Hospitals in the United States are projected to lose billions in net income by the end of the year, according to a new report released by the American Hospital Association (AHA)—and their financial struggles may worsen as Covid-19 cases and hospitalizations continue to surge.
Hospitals projected to lose billions this year
AHA on Tuesday released a report by Kaufman, Hall & Associates that projected U.S. hospitals will lose an estimated $54 billion in net income this year, even after accounting for Coronavirus Aid, Relief, and Economic Security (CARES) Act funding from last year. The projections were developed using performance data—including total volume, total revenue, and total expense—from 900 hospitals.
According to the report, three factors contributed to this projected loss in net income:
- Sicker patients. Overall, hospitals have seen more high-acuity, inpatient cases—both for Covid-19 and care that was deferred during the pandemic—that require longer lengths of stays. While these cases can increase revenue, any gains are offset by higher costs of care needed to treat patients with severe conditions.
- Higher expenses. Hospital expenses have increased across the board due to increasing costs of drugs, purchased services, personal protective equipment, and other necessary medical and safety supplies for higher-acuity patients. In addition, hospitals have faced increasing labor costs, including hiring travel nurses to offset staffing shortages.
- Fewer outpatient visits. Hospital outpatient visits, which typically have lower expenses and higher margins, are growing. However, they are still lower than normal after plummeting last year amid nationwide shutdowns, delayed surgeries, and other Covid-19 safety restrictions.
Due to the increased costs of care for sicker patients and fewer outpatient visits, median hospital margins are expected to be 11% lower than pre-pandemic margins by the end of the year. This reduction in hospital margins will hinder hospitals' ability to invest in additional community services or growth through the rest of the year, the report said.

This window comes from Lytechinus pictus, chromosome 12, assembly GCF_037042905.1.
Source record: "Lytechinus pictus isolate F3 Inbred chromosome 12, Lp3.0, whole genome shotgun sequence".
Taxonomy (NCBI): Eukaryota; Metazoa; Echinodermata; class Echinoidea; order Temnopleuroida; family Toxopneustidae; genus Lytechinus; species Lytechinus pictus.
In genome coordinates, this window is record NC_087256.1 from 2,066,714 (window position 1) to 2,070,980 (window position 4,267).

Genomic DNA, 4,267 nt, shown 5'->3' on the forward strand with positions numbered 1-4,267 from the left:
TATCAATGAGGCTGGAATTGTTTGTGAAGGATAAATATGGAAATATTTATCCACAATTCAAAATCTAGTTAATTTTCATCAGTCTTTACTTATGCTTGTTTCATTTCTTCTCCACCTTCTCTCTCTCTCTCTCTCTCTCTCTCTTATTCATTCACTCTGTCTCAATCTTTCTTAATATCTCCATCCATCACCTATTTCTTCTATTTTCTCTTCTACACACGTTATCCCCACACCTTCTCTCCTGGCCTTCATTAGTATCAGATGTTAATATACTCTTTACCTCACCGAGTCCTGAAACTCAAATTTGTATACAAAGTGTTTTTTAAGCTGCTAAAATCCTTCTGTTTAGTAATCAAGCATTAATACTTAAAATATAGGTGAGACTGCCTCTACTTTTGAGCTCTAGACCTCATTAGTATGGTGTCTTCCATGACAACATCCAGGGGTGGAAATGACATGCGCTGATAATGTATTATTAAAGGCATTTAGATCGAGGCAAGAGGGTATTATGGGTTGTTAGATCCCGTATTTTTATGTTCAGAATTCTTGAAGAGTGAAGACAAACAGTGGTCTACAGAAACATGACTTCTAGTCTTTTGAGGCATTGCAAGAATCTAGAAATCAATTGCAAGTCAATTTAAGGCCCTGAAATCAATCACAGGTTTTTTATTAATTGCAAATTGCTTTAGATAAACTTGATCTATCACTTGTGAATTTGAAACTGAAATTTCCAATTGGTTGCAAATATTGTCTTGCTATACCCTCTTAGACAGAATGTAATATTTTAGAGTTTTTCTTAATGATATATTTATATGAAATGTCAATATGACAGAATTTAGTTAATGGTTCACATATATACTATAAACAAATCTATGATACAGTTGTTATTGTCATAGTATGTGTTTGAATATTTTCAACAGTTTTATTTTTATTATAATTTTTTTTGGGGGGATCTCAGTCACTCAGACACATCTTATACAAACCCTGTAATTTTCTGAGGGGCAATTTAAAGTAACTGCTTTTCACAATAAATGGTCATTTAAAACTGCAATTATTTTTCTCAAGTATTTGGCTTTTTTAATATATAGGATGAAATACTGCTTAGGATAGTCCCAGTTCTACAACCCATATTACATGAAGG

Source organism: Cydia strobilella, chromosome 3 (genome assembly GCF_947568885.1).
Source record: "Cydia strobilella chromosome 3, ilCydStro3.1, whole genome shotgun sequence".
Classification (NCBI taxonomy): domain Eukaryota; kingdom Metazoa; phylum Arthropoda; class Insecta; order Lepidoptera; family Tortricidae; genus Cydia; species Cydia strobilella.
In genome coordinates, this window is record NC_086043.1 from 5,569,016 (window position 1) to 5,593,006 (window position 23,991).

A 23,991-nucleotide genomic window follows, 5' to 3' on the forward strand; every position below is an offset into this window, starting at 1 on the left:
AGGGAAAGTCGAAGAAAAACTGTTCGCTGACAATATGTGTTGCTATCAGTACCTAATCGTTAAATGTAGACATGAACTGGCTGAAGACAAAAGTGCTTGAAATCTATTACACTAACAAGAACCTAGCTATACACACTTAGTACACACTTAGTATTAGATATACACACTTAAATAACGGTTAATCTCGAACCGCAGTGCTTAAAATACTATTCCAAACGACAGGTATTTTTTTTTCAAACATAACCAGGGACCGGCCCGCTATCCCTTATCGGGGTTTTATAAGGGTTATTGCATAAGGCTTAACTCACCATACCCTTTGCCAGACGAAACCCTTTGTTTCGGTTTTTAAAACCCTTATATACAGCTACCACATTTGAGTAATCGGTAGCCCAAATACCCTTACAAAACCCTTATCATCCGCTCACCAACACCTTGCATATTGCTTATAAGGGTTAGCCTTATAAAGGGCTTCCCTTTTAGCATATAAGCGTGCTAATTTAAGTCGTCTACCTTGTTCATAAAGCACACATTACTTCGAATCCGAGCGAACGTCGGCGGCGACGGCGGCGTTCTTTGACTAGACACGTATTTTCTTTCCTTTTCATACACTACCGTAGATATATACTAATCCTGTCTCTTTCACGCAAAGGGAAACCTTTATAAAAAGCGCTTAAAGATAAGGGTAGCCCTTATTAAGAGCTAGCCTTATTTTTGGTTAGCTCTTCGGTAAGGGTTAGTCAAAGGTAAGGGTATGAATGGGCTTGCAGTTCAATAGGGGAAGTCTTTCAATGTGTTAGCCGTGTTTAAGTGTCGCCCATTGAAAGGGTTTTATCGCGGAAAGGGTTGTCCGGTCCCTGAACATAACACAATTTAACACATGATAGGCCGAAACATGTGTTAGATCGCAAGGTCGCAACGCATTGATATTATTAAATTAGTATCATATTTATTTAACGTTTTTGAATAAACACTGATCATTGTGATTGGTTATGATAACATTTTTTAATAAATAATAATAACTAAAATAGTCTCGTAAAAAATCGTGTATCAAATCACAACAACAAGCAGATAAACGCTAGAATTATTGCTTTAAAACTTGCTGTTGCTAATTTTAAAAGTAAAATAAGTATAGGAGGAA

In addition, more than a third of hospitals in the United States are expected to end the year with negative margins—a significant increase from 25% of hospitals with negative margins in 2019.
Finally, the report found that without federal relief funds through the CARES Act, losses in net income for hospitals could be as high as $92 billion—emphasizing the magnitude of losses that hospitals will likely continue to face going forward.
Financial strain may be worse than projected
According to the report, hospitals are unlikely to recover financially by the end of the year as the Covid-19 pandemic continues to create both clinical and financial challenges for many organizations.
Furthermore, the projections in the report were made using data from the first and second quarters of the year, before the latest surge in Covid-19 cases and hospitalizations. Because of this, hospitals may face further financial strain due to the "uncertain trajectory" of the delta and mu variants in the fall, HealthLeaders Media reports.
In recent months, hospitals have struggled as the delta variant has led to a sharp increase in cases and hospitalizations around the country. According to CDC data, the seven-day moving average of new Covid-19 cases increased from 11,634 on June 19 to 146,182 on Sept. 15—more than a tenfold increase. In addition, the seven-day moving average of new Covid-19 hospitalizations increased 488%, from 1,900 on June 19 to 11,168 on Sept. 14.
According to Rick Pollack, AHA President and CEO, hospitals and health systems in the United States "continue to face significant, ongoing instability and strain as the Covid-19 pandemic endures and spreads."
"With cases and hospitalizations at elevated levels again due to the rapid spread of the delta variant, physicians, nurses, and other hospital caregivers and personnel are working tirelessly to care for Covid-19 patients and all others who need care," he said. "At the same time, hospitals are experiencing profound headwinds that will continue throughout the rest of 2021." (Davis, HealthLeaders Media, 9/21; Kaufman, Hall & Associates/AHA report, 9/21; American Hospital Association, 9/21; Fiore, MedPage Today, 9/21; Paavola, Becker's Hospital Review, 9/21)